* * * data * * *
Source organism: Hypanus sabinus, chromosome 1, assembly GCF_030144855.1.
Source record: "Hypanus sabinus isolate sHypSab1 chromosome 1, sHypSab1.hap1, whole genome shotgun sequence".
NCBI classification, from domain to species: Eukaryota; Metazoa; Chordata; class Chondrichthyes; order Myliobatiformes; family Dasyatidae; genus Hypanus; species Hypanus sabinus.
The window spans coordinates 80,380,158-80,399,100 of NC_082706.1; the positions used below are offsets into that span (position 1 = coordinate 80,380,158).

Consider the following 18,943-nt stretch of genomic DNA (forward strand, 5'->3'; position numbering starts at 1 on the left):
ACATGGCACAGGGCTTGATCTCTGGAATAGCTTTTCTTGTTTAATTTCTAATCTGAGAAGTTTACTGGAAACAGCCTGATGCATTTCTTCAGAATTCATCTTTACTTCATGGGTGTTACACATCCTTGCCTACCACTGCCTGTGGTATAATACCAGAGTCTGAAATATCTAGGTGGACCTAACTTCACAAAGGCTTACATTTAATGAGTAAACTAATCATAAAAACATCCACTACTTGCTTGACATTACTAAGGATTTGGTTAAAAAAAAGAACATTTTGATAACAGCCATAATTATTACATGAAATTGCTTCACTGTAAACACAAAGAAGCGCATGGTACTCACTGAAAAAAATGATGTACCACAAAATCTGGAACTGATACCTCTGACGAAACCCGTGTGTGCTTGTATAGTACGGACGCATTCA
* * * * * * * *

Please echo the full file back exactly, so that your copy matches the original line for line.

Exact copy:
Source organism: Hypanus sabinus, chromosome 1, assembly GCF_030144855.1.
Source record: "Hypanus sabinus isolate sHypSab1 chromosome 1, sHypSab1.hap1, whole genome shotgun sequence".
NCBI classification, from domain to species: Eukaryota; Metazoa; Chordata; class Chondrichthyes; order Myliobatiformes; family Dasyatidae; genus Hypanus; species Hypanus sabinus.
The window spans coordinates 80,380,158-80,399,100 of NC_082706.1; the positions used below are offsets into that span (position 1 = coordinate 80,380,158).

Consider the following 18,943-nt stretch of genomic DNA (forward strand, 5'->3'; position numbering starts at 1 on the left):
ACATGGCACAGGGCTTGATCTCTGGAATAGCTTTTCTTGTTTAATTTCTAATCTGAGAAGTTTACTGGAAACAGCCTGATGCATTTCTTCAGAATTCATCTTTACTTCATGGGTGTTACACATCCTTGCCTACCACTGCCTGTGGTATAATACCAGAGTCTGAAATATCTAGGTGGACCTAACTTCACAAAGGCTTACATTTAATGAGTAAACTAATCATAAAAACATCCACTACTTGCTTGACATTACTAAGGATTTGGTTAAAAAAAAGAACATTTTGATAACAGCCATAATTATTACATGAAATTGCTTCACTGTAAACACAAAGAAGCGCATGGTACTCACTGAAAAAAATGATGTACCACAAAATCTGGAACTGATACCTCTGACGAAACCCGTGTGTGCTTGTATAGTACGGACGCATTCA